The home rowing machine shows me how much the fitness industry has changed, and how companies want more individuals to get into living a healthier lifestyle. They introduce various machines that mimic various hobbies like cycling and now meet the new kid on the block: indoor rowing machines.
For those who enjoy canoeing, kayaking or white water rafting, this concept of rowing might not be anything new. However, these rowing fitness machines simply emulate the motions that one has to execute when he or she is canoeing or kayaking. What is interesting is that, you're rowing in the comfort of your own home.
There are no risks of dangerous water currents and you don't have to take into account weather conditions for the day.
I have to be honest with you. I didn't know of the existence of such a home rowing machine. It was only until recently when a friend of mine who is a canoe enthusiast, started complaining to me that my exercise equipment review page does not provide information about this particular equipment and that I should start cracking on one.
If we weren't such good friends, I would have not gotten to a gym the very next day to try my hand on the machine.
I've never canoed or kayaked in my life so I cannot say for sure how realistic this machine is compared to the actual experience. It was easy to ease into - sit down, buckle my feet, set the controls and off I go.
The home rowing machine is a little different from conventional rowing because it engages your legs. If you canoe, what happens is that you lean forward, to angle your pedals before pulling your arms and body back simultaneously to get the maximum stroke length. In this machine, you are able to tuck your legs to your chest, and push with your leg power instead.
There is a control for you to set the tension of the cable that you pull on. I'm assuming that this is to set a scenario, should you choose to "canoe in choppy waters". The higher tension is felt on the cable during your workout. Notice that in most home exercise equipment, there is always the ability for you to adjust the tension.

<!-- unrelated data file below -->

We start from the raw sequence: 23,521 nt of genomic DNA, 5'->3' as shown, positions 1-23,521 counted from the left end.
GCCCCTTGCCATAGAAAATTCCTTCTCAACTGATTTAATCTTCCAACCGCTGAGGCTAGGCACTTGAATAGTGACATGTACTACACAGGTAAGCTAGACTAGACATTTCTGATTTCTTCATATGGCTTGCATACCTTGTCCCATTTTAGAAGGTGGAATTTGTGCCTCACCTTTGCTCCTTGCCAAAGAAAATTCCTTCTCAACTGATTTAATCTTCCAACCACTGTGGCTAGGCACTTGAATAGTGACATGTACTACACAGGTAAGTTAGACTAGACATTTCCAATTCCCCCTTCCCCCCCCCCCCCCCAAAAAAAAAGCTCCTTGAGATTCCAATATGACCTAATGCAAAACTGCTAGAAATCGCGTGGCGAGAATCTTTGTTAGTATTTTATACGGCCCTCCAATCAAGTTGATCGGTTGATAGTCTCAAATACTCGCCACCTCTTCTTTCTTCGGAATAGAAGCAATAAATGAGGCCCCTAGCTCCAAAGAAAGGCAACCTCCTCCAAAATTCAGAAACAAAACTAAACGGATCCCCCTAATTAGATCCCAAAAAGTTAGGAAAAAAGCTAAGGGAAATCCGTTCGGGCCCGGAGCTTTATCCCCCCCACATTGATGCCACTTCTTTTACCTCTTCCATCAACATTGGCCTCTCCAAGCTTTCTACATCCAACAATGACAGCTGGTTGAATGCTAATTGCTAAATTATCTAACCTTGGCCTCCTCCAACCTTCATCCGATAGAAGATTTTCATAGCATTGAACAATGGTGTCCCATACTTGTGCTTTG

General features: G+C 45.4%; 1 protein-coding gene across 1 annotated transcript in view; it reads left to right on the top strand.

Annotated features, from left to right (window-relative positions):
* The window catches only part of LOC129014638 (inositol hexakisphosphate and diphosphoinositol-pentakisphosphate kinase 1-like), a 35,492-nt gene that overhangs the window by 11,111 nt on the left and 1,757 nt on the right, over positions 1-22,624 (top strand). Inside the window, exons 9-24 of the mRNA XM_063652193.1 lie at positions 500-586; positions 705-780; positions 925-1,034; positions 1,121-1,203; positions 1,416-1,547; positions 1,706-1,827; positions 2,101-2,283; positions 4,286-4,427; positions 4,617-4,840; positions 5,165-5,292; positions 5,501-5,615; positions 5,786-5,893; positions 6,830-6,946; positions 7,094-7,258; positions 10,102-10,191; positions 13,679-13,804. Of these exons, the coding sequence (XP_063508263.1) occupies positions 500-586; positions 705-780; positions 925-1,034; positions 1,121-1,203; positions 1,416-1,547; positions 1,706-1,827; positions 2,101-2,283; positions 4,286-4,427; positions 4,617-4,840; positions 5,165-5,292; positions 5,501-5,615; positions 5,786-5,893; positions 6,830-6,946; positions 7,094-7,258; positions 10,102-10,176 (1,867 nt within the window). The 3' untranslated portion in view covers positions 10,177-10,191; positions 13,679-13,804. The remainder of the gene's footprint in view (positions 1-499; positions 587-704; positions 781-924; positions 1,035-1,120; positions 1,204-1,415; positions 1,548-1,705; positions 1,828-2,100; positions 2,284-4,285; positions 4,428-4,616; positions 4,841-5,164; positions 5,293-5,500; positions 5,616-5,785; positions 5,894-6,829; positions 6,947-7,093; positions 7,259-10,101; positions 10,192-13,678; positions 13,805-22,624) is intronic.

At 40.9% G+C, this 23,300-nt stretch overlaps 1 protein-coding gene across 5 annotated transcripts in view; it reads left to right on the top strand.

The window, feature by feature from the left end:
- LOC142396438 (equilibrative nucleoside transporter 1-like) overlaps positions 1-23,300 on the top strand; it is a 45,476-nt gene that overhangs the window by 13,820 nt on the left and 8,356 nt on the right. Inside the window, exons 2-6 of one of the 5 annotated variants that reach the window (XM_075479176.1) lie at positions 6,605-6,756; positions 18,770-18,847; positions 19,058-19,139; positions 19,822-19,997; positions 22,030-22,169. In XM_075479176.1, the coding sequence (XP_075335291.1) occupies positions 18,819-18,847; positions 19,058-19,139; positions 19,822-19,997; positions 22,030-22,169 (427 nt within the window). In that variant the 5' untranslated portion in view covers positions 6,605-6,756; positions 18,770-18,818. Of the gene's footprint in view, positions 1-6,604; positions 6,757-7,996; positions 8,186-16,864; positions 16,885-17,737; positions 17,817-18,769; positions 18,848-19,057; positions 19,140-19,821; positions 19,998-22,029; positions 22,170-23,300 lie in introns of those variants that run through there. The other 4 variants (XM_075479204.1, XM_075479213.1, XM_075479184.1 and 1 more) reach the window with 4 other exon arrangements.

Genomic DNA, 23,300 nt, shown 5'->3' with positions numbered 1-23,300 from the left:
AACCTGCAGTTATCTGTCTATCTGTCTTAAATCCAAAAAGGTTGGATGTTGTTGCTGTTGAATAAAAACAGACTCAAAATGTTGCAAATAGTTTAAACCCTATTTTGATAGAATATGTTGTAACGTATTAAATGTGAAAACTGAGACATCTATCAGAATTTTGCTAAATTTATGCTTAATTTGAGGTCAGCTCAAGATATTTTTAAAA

In a treadmill, you are able to adjust the incline of the machine. Elliptical exercise machines increases the tension of the foot pedals, making you exert a greater force with every stride of your legs. Similarly, exercise bikes make pedaling a lot more tedious with an increase in intensity level. All this is to help you get more out of your fitness machine, and prevent boredom from experiencing the same set level of intensity every single day.
I'm not exactly sure that a home rowing machine packs a good CARDIO exercise, but it certainly seem to train my muscles more than cardiovascular endurance. After about thirty minutes, my arms, forearms and thighs were feeling the strain that I would feel after a good strength training workout, but I wasn't panting as much as I was on exercise bikes, treadmills or ellipticals.
Perhaps I was doing it wrong, I'm not sure. However, I actually enjoyed the 30 minutes of rowing. It suddenly got me thinking of taking up some basic canoeing experience, but that's a separate topic.
I would say that this machine caters more to people who are hardgainers. Hardgainers are basically people who have trouble putting on mass, but they don't want to do too much cardio because it might mean that their muscle mass will decline. However, since cardio is such an essential aspect of a fitness workout routine, a workout on such indoor rowing machines might just be the answer.
Having said that, I am not suggesting that this machine is ONLY for hardgainers. If you enjoy it and you feel that you want to canoe as a form of cardio workout, why not consider this machine. It's quite rare that fitness brands actually create a machine based on a water sport. At least, I've not heard of any in the market. Like I said before, I wasn't even aware that there was such a thing as a home rowing machine.
I'm quite particular about space constraints and the one thing you should know is that while this machine is pretty compact, it's rather long. It might be a hassle to angle it in your room especially if you were planning on using it while watching television. You can definitely do some space planning and check how the machine will fit, or try to find brands that provide more compact versions of the machine.
As I've mentioned earlier, if your aim is to get a fitness equipment that can help you improve your cardio workout experience, this machine is probably not for you. You might consider a elliptical exercise machines, mini treadmill or commercial exercise bike. These three machines pack a far stronger punch for your circulatory systems.
I really enjoyed this machine! However, you could like it or possibly hate it to the core. Try to find out for yourself by trying out a machine in the gym before getting one personal home rowing machine.
Who knows, maybe you might consider taking canoeing lessons too, and then we could share our experiences together!
Though I probably should work on my fear of growingÉÉÉÉ.. But that's a separate topic. Let me know how you like rowing machines!
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